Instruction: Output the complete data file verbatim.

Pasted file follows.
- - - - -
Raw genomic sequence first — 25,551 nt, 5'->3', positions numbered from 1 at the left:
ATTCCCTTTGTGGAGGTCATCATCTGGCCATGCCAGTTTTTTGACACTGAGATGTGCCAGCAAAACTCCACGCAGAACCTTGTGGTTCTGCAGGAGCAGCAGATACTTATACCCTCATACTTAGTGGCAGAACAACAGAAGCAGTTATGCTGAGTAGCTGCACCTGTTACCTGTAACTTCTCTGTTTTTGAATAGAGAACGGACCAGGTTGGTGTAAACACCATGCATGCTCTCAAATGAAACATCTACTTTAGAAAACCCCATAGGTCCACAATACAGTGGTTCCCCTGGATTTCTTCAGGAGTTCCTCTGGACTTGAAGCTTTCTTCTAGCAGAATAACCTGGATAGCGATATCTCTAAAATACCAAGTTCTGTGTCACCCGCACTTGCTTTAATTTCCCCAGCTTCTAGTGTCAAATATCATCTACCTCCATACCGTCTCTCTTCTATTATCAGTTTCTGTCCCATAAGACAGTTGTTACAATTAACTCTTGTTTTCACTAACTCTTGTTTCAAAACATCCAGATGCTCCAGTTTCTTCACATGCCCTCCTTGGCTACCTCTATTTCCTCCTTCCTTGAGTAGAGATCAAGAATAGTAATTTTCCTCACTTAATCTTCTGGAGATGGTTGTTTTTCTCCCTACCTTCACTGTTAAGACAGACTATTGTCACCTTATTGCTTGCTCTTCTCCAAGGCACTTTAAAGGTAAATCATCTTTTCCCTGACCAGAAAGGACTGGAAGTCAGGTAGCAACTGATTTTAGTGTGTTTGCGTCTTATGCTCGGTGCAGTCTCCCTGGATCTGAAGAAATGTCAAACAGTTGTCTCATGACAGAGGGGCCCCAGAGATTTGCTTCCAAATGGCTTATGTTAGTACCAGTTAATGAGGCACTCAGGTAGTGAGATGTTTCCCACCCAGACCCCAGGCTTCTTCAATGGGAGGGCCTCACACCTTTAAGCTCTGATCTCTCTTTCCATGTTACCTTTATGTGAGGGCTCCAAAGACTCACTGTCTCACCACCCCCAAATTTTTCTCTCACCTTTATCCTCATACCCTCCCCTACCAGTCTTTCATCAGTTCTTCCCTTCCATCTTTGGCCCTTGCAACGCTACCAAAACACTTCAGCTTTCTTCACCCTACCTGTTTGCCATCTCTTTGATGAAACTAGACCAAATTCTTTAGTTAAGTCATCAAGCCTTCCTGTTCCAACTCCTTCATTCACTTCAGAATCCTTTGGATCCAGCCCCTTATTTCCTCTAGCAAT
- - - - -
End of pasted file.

Raw genomic sequence first — 25,551 nt, 5'->3', positions numbered from 1 at the left:
ATTCCCTTTGTGGAGGTCATCATCTGGCCATGCCAGTTTTTTGACACTGAGATGTGCCAGCAAAACTCCACGCAGAACCTTGTGGTTCTGCAGGAGCAGCAGATACTTATACCCTCATACTTAGTGGCAGAACAACAGAAGCAGTTATGCTGAGTAGCTGCACCTGTTACCTGTAACTTCTCTGTTTTTGAATAGAGAACGGACCAGGTTGGTGTAAACACCATGCATGCTCTCAAATGAAACATCTACTTTAGAAAACCCCATAGGTCCACAATACAGTGGTTCCCCTGGATTTCTTCAGGAGTTCCTCTGGACTTGAAGCTTTCTTCTAGCAGAATAACCTGGATAGCGATATCTCTAAAATACCAAGTTCTGTGTCACCCGCACTTGCTTTAATTTCCCCAGCTTCTAGTGTCAAATATCATCTACCTCCATACCGTCTCTCTTCTATTATCAGTTTCTGTCCCATAAGACAGTTGTTACAATTAACTCTTGTTTTCACTAACTCTTGTTTCAAAACATCCAGATGCTCCAGTTTCTTCACATGCCCTCCTTGGCTACCTCTATTTCCTCCTTCCTTGAGTAGAGATCAAGAATAGTAATTTTCCTCACTTAATCTTCTGGAGATGGTTGTTTTTCTCCCTACCTTCACTGTTAAGACAGACTATTGTCACCTTATTGCTTGCTCTTCTCCAAGGCACTTTAAAGGTAAATCATCTTTTCCCTGACCAGAAAGGACTGGAAGTCAGGTAGCAACTGATTTTAGTGTGTTTGCGTCTTATGCTCGGTGCAGTCTCCCTGGATCTGAAGAAATGTCAAACAGTTGTCTCATGACAGAGGGGCCCCAGAGATTTGCTTCCAAATGGCTTATGTTAGTACCAGTTAATGAGGCACTCAGGTAGTGAGATGTTTCCCACCCAGACCCCAGGCTTCTTCAATGGGAGGGCCTCACACCTTTAAGCTCTGATCTCTCTTTCCATGTTACCTTTATGTGAGGGCTCCAAAGACTCACTGTCTCACCACCCCCAAATTTTTCTCTCACCTTTATCCTCATACCCTCCCCTACCAGTCTTTCATCAGTTCTTCCCTTCCATCTTTGGCCCTTGCAACGCTACCAAAACACTTCAGCTTTCTTCACCCTACCTGTTTGCCATCTCTTTGATGAAACTAGACCAAATTCTTTAGTTAAGTCATCAAGCCTTCCTGTTCCAACTCCTTCATTCACTTCAGAATCCTTTGGATCCAGCCCCTTATTTCCTCTAGCAAT